By Julietta Skoog


Tips for Eating Out with Young Kids

How do you feel when you go to a restaurant with your kids? Relaxed and happy? Anxious and stressed? Do you brace yourself for the disaster or embrace the opportunity to take it public?

We love to use real moments as learning moments here at Sproutable, and restaurants are as real as you get. The reframe is that the challenge of eating out is also the chance at practicing social and executive functioning skills and strengthening your relationship. Try these tips to make eating out with children actually fun (gasp!).

Restaurant only toys

Have a basket of engaging, restaurant appropriate toys that is ONLY for this purpose. Toys include brain boosters like reusable sticker activity books, travel card games ( Spot It, Sleeping Queens, Rat a Tat Cat and Slamwich), On the Go water paintingSquigz, etc. Eeboo and Melissa and Doug are great companies for these kind of games. (No affiliates, just tried and true.)

Kids shop

Let them “shop” in the basket before it is time to go.  Have them pack their own restaurant bag, choosing at least 3 items from the basket. Again, this is the basket of toys that ONLY comes out when it is restaurant time. Let them pick! Be excited about what they brought and have them lead the play with you at the restaurant.

Role play

Role play ahead of time so they have time to practice exactly what is expected for their age. This is also helpful because you are being explicit about taking time for training instead of just making assumptions they know how to behave and then being disappointed. At the restaurant you can simply remind, “we are practicing patience,” or “it is expected we stay in our chair,” or “we use inside voices at restaurants.”‬ For even bigger results, role play where YOU are the child and they get to be the parent. Have them teach their stuffies so they can show them good manners.


No screen time before the age of 2. You are setting yourself up for major battles as they get older not to mention this is the recommendation from the American Academy of Pediatricians for brain development reasons. For kids older than 2, decide on your own family rules. Our rule was that they were allowed games on the phone only after they had  finished eating and excused themselves, thanking the person who was picking up the tab.‬ Be consistent with this otherwise they will beg and whine each time until you cave. It is hard to expect kids to sit through a long dinner, so if you and the other grown ups are hanging around chatting, be prepared for them to get wiggly. Take your littles for a walk before or after food. Show them all the things in the restaurant or watch cars outside.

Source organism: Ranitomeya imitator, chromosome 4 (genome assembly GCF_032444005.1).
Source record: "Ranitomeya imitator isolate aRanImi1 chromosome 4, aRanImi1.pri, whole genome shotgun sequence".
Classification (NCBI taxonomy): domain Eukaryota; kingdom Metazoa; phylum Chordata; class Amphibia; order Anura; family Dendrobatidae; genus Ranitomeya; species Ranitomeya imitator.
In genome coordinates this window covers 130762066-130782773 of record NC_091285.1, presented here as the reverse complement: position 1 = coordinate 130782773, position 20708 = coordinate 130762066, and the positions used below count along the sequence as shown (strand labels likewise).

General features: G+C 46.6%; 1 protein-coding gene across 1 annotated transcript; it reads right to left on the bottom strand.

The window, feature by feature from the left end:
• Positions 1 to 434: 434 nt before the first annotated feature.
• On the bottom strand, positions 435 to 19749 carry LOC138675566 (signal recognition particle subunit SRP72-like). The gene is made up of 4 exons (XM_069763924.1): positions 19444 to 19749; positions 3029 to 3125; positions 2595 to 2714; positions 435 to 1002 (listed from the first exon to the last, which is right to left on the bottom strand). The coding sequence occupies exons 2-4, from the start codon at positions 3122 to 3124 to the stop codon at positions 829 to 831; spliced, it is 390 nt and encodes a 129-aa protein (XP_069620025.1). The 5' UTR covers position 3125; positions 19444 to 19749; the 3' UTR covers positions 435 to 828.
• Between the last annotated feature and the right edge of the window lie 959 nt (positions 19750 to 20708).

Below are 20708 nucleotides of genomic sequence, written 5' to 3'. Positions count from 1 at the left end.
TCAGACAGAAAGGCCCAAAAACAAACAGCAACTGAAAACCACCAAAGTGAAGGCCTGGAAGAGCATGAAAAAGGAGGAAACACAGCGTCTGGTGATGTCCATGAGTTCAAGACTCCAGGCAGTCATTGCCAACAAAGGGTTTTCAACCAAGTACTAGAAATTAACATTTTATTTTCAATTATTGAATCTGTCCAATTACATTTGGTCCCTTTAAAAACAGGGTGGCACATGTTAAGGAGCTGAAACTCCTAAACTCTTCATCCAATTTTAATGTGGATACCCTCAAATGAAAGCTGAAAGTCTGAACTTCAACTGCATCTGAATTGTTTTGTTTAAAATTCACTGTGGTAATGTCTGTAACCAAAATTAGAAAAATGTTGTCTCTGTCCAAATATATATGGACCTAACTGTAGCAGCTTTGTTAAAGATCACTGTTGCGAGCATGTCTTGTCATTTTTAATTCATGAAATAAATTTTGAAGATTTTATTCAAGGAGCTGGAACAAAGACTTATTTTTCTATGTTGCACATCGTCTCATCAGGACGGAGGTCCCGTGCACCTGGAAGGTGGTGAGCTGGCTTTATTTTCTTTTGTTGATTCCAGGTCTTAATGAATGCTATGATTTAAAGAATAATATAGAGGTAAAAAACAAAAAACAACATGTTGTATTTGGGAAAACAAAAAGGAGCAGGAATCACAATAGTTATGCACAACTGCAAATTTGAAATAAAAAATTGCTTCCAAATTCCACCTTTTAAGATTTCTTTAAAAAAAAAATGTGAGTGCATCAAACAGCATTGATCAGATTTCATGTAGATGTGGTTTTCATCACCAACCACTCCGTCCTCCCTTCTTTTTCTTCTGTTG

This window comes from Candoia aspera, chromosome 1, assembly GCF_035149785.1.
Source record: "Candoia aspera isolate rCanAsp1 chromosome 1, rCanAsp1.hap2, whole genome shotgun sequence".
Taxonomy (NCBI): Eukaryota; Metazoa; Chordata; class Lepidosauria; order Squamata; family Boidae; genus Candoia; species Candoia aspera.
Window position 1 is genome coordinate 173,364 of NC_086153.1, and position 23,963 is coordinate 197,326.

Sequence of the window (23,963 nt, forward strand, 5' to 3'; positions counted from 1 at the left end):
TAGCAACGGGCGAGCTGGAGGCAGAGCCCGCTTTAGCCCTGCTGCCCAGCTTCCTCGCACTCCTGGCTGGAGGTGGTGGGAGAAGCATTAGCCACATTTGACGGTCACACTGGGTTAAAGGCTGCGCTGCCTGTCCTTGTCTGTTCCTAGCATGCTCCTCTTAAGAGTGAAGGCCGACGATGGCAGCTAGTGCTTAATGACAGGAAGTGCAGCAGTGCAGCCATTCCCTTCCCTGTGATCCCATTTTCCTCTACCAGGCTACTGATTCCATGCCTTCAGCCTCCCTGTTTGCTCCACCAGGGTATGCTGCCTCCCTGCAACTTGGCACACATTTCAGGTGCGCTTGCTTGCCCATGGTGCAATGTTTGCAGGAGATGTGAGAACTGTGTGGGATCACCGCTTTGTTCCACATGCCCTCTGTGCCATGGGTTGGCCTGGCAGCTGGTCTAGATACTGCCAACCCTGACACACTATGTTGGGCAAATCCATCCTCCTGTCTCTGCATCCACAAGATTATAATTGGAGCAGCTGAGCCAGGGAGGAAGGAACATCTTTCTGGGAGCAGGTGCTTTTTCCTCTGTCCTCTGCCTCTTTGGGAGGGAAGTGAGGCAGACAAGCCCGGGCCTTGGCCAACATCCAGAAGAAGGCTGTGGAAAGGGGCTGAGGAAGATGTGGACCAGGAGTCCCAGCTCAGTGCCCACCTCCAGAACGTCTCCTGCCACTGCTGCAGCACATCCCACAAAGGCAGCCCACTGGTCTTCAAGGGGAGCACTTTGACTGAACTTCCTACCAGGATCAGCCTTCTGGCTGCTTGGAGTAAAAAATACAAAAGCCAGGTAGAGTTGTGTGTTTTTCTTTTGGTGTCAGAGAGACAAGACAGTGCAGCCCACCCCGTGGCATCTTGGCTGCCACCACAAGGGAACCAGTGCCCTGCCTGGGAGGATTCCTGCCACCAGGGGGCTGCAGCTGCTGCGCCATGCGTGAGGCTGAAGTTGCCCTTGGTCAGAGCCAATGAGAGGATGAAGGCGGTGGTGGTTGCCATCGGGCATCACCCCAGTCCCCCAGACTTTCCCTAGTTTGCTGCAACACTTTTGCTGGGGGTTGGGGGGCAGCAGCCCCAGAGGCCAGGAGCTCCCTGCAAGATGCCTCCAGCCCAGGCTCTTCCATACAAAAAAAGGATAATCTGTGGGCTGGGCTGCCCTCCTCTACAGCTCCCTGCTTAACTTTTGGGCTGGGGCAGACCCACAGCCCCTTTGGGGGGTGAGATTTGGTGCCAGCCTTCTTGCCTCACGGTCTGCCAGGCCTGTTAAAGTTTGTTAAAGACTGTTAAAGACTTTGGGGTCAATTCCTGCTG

Long wait for the food? Did they plow through their toys and are ready to start screaming at the top of their lungs? Try these games to quickly distract and redirect:

  • Play memory: Take five things from the table (salt shaker, fork, sugar packet, jam etc.) and name each one. Then have them close their eyes while you take one and hide it. Ask which one is missing. Take turns.
  • Make up stories. Have them name 2 foods, 2 people, and 2 places then make up a story using those. Take turns.
  • Sing songs with action rhymes, such as, Itsy Bitsy Spider, 5 Little Ducks, and Wheels on the Bus
  • Play categories: Name all the items you can think of in a category.  Examples: food, feelings, or things at the park.
  • Play rock – paper –scissors
  • Make up a secret handshake together
  • Play I went to the zoo: “I went to the zoo and saw an ape. I went to the zoo and saw an ape and a bear. I went to the zoo and saw an ape a bear and a camel” (abc…)

Pro tip: Add baby wipes to the bag regardless of age. This keeps everyone clean and saves you asking for extra napkins again and again.‬

Author bio

Julietta Skoog is a Certified Positive Discipline Advanced Trainer with an Ed.S Degree in School Psychology and a Masters Degree in School Counseling with over 20 years of experience coaching families in Seattle Public Schools and homes all over the world. She draws from her real life practical experience working with thousands of students with a variety of needs and her own three children to parent coaching, bringing a unique ability to translate research, child development and Positive Discipline principles into everyday parenting solutions. Her popular keynote speeches, classes, and workshops have been described as rejuvenating, motivating, and inspiring.


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